Individual donors contributing $200 or less account for a greater share of money raised by federal candidates during the 2022 election cycle than in recent midterm cycles. Those small donors make up 21% of all funds raised by candidates and political committees at this point in the 2022 election cycle, up from about 17% during the entire 2018 midterm election cycle and almost 16% during the 2014 midterm cycle.

The top seven GOP megadonors have contributed nearly $222.7 million to Republican candidates and outside groups. Of the $185.8 million given by the top three Democratic megadonors, $128 million has come from Democratic megadonor George Soros, the top individual donor this election cycle and a frequent target of anti-semitic attacks from conservative pundits and politiciansFund for Policy Reform, a 501(c)(4) funded by Soros, has given an additional $25 million to super PACs during the 2022 election cycle.

“There are still very active megadonors – George SorosKen GriffinRichard Uihlein – and then also new ones like Sam Bankman-Fried from industries on the rise like cryptocurrency,” Bryner said.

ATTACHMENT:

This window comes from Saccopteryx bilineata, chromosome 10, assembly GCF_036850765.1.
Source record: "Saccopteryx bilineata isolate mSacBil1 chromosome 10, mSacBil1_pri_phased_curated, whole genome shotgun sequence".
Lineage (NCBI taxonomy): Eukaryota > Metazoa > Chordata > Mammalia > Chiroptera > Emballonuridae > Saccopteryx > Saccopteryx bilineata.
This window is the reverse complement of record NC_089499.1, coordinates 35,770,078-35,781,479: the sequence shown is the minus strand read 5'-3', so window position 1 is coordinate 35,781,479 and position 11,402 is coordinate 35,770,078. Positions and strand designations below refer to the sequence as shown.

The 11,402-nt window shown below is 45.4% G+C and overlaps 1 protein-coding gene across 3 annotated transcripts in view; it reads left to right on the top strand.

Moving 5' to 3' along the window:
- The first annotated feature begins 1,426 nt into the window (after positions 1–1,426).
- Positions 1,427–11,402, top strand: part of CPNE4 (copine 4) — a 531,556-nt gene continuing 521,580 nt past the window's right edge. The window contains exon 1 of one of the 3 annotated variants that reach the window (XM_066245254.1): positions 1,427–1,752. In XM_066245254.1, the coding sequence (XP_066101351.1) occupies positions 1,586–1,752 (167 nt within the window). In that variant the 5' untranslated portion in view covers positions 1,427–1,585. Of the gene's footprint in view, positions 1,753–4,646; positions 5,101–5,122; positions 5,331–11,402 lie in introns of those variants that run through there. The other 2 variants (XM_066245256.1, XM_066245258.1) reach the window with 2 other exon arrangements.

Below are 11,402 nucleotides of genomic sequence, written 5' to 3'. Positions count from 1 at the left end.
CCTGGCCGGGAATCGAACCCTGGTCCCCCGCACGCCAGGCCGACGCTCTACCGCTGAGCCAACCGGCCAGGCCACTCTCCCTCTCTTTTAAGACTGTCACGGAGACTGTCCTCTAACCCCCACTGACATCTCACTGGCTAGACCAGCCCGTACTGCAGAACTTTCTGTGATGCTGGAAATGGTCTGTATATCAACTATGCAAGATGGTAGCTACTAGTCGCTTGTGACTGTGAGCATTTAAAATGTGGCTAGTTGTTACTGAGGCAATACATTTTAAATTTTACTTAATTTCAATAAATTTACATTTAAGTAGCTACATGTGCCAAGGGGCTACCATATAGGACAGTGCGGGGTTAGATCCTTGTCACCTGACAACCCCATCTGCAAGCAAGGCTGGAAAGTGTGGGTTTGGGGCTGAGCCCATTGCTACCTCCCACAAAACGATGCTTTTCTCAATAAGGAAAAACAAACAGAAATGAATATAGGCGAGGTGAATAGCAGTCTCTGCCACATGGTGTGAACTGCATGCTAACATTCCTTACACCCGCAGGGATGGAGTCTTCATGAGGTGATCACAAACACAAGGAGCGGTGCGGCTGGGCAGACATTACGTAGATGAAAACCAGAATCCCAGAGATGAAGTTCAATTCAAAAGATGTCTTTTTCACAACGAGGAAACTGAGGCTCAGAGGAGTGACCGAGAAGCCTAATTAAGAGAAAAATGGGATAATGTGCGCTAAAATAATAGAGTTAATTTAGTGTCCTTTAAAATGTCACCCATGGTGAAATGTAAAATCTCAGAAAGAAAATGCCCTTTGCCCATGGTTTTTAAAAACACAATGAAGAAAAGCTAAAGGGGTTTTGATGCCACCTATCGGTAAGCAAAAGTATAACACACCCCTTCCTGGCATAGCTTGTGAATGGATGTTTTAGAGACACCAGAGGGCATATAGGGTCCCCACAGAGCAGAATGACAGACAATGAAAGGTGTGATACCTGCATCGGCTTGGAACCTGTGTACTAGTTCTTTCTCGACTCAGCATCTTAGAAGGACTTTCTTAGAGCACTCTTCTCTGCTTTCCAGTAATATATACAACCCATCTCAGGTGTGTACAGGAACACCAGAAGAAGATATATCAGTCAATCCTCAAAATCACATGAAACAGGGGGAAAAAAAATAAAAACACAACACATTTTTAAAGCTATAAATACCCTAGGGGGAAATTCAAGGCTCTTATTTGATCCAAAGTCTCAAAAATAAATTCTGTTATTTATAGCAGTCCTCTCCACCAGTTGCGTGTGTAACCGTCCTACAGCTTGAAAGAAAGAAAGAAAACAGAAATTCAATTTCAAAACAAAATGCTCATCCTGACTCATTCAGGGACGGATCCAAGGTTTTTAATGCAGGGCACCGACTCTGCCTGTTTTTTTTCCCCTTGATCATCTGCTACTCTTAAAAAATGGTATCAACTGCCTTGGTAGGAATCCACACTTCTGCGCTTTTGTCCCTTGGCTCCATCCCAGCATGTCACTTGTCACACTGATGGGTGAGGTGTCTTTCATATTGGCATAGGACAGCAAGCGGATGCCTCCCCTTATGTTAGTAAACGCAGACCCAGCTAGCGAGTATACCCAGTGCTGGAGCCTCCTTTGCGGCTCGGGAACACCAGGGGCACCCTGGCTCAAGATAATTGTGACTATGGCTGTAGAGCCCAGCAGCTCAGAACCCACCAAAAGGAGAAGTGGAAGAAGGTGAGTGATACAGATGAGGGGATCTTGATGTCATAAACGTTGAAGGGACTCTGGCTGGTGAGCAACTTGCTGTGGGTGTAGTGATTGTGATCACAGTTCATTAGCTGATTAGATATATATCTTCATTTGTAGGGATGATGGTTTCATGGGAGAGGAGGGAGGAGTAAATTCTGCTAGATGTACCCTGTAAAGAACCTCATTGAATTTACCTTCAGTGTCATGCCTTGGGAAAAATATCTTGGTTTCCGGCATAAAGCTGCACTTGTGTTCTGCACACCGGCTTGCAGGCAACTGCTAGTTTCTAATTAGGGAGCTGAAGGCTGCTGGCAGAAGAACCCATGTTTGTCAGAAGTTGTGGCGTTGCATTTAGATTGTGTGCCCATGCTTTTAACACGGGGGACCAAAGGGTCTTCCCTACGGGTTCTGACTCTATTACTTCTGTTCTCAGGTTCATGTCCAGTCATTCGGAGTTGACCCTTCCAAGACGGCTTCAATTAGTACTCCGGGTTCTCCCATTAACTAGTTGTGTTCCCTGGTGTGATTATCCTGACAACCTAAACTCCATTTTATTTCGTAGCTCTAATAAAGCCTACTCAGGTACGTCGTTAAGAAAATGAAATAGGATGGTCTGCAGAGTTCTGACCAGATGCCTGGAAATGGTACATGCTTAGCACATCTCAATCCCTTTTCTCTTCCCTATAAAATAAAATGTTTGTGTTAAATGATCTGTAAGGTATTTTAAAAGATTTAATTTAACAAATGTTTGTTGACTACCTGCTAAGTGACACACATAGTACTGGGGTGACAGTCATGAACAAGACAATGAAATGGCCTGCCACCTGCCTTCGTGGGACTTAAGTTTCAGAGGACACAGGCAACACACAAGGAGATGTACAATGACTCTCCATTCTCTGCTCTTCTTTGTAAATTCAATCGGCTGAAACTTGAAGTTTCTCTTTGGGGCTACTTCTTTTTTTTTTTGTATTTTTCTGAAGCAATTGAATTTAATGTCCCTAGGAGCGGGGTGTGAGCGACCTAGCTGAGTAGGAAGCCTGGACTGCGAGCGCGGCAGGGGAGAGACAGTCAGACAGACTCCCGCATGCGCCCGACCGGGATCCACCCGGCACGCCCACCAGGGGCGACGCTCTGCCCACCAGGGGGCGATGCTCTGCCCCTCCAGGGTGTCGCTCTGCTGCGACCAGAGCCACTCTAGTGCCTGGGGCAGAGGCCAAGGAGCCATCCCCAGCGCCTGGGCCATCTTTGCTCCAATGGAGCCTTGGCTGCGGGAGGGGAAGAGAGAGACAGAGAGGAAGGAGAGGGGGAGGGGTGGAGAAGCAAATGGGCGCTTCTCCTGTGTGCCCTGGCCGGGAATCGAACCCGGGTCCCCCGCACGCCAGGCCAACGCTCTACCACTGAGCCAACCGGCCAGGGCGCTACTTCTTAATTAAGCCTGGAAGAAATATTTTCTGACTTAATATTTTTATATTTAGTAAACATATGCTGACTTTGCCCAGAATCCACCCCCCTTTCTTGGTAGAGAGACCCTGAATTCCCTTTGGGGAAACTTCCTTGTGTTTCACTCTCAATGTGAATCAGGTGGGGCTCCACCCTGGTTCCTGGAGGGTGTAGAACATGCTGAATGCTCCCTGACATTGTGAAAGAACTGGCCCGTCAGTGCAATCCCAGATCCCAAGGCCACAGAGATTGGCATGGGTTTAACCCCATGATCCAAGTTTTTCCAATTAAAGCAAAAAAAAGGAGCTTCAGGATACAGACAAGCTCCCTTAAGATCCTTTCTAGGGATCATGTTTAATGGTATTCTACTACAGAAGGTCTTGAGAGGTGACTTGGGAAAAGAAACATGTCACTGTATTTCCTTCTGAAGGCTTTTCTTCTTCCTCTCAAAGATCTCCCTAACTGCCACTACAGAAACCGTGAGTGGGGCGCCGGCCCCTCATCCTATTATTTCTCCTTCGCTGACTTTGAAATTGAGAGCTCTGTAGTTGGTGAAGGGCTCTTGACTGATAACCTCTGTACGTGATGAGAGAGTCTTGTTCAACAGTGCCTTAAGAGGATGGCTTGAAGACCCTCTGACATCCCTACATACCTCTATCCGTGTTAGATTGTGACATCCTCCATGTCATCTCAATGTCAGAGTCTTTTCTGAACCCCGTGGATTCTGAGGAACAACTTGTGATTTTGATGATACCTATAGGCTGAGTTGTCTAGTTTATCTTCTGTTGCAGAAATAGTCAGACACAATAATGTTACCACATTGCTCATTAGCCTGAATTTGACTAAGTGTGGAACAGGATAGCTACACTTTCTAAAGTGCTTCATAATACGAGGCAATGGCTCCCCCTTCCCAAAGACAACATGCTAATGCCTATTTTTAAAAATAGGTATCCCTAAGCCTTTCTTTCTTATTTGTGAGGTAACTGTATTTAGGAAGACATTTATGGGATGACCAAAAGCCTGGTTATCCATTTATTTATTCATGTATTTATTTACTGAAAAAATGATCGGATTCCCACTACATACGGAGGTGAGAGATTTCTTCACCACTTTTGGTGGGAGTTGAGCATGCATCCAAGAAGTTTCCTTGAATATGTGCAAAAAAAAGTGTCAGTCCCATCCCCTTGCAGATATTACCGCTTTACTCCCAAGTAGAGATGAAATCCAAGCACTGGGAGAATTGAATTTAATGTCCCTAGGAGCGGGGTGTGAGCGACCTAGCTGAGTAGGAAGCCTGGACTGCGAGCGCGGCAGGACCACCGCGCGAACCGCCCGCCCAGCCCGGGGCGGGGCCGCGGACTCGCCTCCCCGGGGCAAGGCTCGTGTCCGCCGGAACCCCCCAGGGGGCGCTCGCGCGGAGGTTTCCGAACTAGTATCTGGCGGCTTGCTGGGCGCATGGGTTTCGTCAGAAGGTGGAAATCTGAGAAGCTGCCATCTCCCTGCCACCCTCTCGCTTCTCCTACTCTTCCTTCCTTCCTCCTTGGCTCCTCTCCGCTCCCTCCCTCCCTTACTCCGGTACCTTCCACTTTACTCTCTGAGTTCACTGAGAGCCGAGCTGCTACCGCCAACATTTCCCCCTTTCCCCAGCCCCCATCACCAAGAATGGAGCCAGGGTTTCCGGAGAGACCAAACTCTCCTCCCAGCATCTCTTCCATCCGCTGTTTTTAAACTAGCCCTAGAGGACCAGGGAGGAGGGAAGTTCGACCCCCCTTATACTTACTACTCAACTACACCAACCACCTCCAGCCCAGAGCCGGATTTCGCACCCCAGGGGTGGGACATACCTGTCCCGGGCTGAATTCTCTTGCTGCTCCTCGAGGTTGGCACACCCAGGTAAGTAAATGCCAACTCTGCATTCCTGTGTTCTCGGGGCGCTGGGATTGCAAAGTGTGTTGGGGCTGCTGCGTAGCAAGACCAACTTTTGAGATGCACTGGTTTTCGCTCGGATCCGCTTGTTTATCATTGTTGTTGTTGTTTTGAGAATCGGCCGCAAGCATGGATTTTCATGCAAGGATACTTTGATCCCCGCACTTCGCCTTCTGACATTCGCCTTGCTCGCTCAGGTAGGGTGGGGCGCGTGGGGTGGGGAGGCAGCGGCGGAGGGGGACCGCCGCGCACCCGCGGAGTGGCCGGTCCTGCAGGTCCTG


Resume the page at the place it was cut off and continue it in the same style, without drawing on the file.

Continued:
Bankman-Fried, the billionaire founder of the cryptocurrency trading platform FTX, quickly spent his way onto OpenSecrets’ top individual donor list, mainly by contributing $27 million to his Carey committee, Protect Our Future PAC, which aims to support Democratic candidates that could prevent the next pandemic including Generation Z candidate Maxwell Frost in Florida’s 10th Congressional District.

FTX co-CEO Ryan Salame and his wife also topped the individual donor list in part by bankrolling his own Carey committee, American Dream Federal Action, which boosts conservative candidates. The Salames also made large contributions to Defending Main Street PAC, which typically aims to elect moderate Republicans, and GMI PAC, which launched in fall 2021 to support candidates who support a “more secure, competitive, and innovative digital marketplace.”

The crypto industry ramped up its political contributions during the 2022 midterm election cycle as Congress weighs regulations.

Sept. 29, 2022: This post was updated to clarify that this analysis focused on federal money in politics.